privity of contract(redirected from Doctrine of privity)
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privity of contractthe relationship between the parties privy to the contract, i.e. those who are direct parties to it. Until the passing of the Contracts (Rights of Third Parties) Act 1999, English law did not permit parties not in a relationship of privity to sue on a contract. Thus, a third party benefited by a contract could not sue on it. The effect of the Act has been to substantially relax this rule, although many contracts seeks to exclude the effect of the Act. Scots law and other civilian systems recognize a JUS QUAESITUM TERTIO.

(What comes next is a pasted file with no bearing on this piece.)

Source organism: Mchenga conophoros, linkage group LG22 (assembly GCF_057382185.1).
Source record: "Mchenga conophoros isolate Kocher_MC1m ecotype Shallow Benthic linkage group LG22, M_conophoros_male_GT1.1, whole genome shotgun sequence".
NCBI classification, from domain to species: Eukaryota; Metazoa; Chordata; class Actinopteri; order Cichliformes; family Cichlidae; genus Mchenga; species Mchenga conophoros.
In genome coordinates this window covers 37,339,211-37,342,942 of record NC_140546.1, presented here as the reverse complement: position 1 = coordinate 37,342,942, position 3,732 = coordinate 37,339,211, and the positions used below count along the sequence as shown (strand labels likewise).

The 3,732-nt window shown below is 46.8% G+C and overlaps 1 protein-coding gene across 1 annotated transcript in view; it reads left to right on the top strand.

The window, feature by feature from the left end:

PRIVITY OF CONTRACT. The relation which subsists between two contracting
parties. Hamm. on Part. 182.
2. From the nature of the covenant entered into by him, a lessee has both privity of contract and of estate; and though by an assignment of his lease he may destroy his privity of estate, still the privity of contract remains, and he is liable on his covenant notwithstanding the assignment. Dougl. 458, 764; Vin. Ab. h.t. 6 How. U. S. R. 60. Vide Privies.